Castles In The Sky

Castles In The Sky

Dir: Gillies Mackinnon

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With: Eddie Izzard, David Hayman

Runtime: 89 minutes

EDDIE Izzard plays Robert Watson-Watt, the Scots inventor of radar, in this old-fashioned biopic from Gillies Mackinnon (Small Faces). The story opens in 1935 as the German war machine is stepping up a gear. Watson-Watt, a mere "weatherman" according to the men from the ministry, comes up with an idea to detect enemy planes in time to scramble intercepting aircraft. The rest is aviation and world history. The likeable Izzard manages to nail the accent well enough, while David Hayman lends sterling support as a sceptic of the plans. Has the feel of a pleasing evening telly drama, which it will indeed be later this year.

Saturday, 6.10pm, Cineworld, Edinburgh


Dir: David Gordon Green

With: Nicolas Cage, Tye Sheridan

Runtime: 117 minutes

NICOLAS Cage reminds us that there is a pretty impressive dramatic actor underneath the mad hair and mannerisms in this slab of Texas gothic. Cage plays Joe, a complicated man with a hair-trigger temper and a serious alcohol problem. He should be the last person to provide a father figure to young Gary (Tye Sheridan) but then when you meet Gary's old man it is clear that anything would be an improvement. David Gordon Green paints in broad strokes, making for a picture that is almost risibly bleak at times, but this is a film with plenty of redeeming qualities, the performances of Sheridan and Cage chief among them.

Saturday, 6pm, Filmhouse

Welcome To New York

Dir: Abel Ferrara

With: Gerard Depardieu, Jacqueline Bisset

Runtime: 125 minutes

WHO eez thees mysterious Monsieur Devereaux, coming to New York wiz his sex addiction, and what is ee doing in zat hotel room wiz ze maid? Any resemblance to real-life scandal is for lawyers and others to mull over as director Abel Ferrera (Bad Lieutenant) tells his tale of a naughty banker (Gerard Depardieu) whose return to France is interrupted by the attentions of the NYPD. When not marvelling at the tin-eared dialogue, one wonders what point the film is trying to make, other than that powerful people should not treat others badly. As for the sight of Mr Depardieu in the altogether, you have been warned.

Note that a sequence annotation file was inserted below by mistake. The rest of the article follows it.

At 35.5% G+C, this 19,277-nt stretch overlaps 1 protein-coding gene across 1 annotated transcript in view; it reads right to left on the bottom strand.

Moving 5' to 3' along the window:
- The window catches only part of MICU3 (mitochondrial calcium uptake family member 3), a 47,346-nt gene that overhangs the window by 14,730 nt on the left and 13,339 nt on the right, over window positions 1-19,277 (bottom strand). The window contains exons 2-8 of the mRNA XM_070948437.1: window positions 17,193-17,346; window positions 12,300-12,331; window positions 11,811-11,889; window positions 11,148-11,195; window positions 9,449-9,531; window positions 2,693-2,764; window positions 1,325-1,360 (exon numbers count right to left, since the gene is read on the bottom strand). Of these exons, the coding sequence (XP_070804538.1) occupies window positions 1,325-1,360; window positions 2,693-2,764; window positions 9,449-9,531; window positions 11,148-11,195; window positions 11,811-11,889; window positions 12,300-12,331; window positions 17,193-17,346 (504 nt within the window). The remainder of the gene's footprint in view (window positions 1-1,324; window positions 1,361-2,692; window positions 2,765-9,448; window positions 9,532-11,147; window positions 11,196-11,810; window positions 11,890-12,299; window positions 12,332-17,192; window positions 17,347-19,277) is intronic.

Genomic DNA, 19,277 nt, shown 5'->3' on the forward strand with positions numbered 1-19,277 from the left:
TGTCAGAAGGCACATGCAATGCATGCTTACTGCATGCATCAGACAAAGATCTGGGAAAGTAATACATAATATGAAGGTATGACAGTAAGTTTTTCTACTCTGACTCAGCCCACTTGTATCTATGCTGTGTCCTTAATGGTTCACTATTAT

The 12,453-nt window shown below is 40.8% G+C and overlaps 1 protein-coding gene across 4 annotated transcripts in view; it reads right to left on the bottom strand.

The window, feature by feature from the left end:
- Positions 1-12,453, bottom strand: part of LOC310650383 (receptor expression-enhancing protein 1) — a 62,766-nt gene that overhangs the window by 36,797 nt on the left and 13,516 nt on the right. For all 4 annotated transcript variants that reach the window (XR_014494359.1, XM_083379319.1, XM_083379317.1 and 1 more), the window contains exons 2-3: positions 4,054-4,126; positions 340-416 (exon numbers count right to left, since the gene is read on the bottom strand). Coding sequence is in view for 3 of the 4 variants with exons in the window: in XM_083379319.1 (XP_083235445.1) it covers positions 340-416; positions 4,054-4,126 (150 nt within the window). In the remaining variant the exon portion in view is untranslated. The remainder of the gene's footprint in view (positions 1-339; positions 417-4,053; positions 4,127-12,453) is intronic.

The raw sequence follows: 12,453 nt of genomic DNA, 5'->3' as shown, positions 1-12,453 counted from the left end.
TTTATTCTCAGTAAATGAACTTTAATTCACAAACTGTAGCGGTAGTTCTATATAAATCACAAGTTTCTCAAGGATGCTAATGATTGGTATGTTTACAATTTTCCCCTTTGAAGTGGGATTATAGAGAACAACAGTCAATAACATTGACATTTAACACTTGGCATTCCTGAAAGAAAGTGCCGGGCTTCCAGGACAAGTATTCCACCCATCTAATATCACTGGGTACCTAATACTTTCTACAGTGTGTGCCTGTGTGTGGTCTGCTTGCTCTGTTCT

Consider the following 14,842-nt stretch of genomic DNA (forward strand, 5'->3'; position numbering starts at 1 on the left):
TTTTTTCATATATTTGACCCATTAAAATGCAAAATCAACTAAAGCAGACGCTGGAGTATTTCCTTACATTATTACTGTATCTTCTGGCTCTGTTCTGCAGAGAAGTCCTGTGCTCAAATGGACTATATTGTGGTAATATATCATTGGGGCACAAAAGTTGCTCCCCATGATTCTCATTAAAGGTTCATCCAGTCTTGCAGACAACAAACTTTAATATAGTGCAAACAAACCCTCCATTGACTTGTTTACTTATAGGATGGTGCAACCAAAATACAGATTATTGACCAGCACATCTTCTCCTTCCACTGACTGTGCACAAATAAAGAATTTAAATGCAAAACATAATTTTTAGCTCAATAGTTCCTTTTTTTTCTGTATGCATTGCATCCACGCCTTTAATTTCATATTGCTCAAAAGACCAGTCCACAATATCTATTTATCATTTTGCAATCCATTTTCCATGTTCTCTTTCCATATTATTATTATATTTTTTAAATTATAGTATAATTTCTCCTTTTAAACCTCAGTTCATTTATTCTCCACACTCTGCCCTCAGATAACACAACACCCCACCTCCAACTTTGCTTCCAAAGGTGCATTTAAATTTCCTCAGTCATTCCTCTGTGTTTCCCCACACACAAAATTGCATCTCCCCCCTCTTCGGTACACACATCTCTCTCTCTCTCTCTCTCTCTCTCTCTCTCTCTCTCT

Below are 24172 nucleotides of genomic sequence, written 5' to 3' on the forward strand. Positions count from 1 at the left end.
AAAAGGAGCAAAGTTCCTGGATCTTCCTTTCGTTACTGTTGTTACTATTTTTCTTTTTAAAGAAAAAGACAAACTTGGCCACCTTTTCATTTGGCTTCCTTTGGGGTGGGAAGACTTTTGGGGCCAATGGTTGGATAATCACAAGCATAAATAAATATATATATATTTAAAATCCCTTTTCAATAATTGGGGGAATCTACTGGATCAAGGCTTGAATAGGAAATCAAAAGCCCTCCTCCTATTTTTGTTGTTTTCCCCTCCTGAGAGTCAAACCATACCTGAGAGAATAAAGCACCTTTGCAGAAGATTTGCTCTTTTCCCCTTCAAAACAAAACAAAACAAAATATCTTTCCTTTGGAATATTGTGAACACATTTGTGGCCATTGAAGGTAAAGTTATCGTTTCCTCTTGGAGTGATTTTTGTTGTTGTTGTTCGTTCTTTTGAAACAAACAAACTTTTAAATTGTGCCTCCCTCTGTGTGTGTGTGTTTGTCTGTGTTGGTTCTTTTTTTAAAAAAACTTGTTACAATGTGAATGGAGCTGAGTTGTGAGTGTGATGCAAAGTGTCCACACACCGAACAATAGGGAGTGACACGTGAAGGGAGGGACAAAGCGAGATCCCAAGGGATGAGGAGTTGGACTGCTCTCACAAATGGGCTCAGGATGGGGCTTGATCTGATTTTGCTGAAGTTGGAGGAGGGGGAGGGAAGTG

Saturday, 5.30pm, Dominion

A Most Wanted Man

Dir: Anton Corbijn

With: Philip Seymour Hoffman, Nina Hoss

Runtime: 121 minutes

TINKER Tailor Soldier Spy set the expectation bar high for John le Carre adaptations, and Anton Corbijn does a first-class job of meeting them in this brooding, Hamburg-set spy thriller. The late Philip Seymour Hoffman plays a crumpled, running-on-empty spook charged with spotting potential terrorist threats, and he has his eye on one illegal immigrant in particular. Corbijn adds layer upon layer as he thickens the plot, and occasionally the story crosses the line into bamboozling territory. But a superb cast, including Nina Hoss as Hoffman's colleague, plus some nifty action scenes, are enough to keep Corbijn's thriller on the wanted list. In pace and plotting, a big improvement on the too-cool-for-school The American, starring George Clooney.

Saturday, 8.45pm, Cineworld

Set Fire To The Stars

Dir: Andy Goddard

With: Elijah Wood, Shirley Henderson

Runtime: 90 minutes

SHOT in super-cool black and white, Andy Goddard's plod of a drama stars Celyn Jones and Elijah Wood as Dylan Thomas and the poetry professor who accompanies him on his American engagements. Set over the course of a week as the Welsh poet's health declines and his drinking increases, it means to be a meditation on the creative process, but between actors who are too young and fresh-faced for the roles, and some woefully pretentious dialogue, this stagey and unconvincing drama is likely to leave Thomas aficionados cold.

UK release date TBC

The Skeleton Twins

Dir: Craig Johnson

With: Kristen Wiig, Bill Hader

Runtime: 91 minutes

KRISTEN Wiig and Bill Hader are the latest comics to show they can knock the spots off serious actors in this left-field comedy drama. Milo and Maggie were inseparable as kids, but it has now been 10 years since the brother and sister saw each other. Director Craig Johnson takes what could have been a wearily familiar tale of just another dysfunctional American family and, courtesy of a witty script and terrific performances from his leads, makes it sing. This is just the second feature from Johnson (True Adolescents), but he is clearly a name to watch.

Saturday, 6pm; Sunday, 8.45pm, Cineworld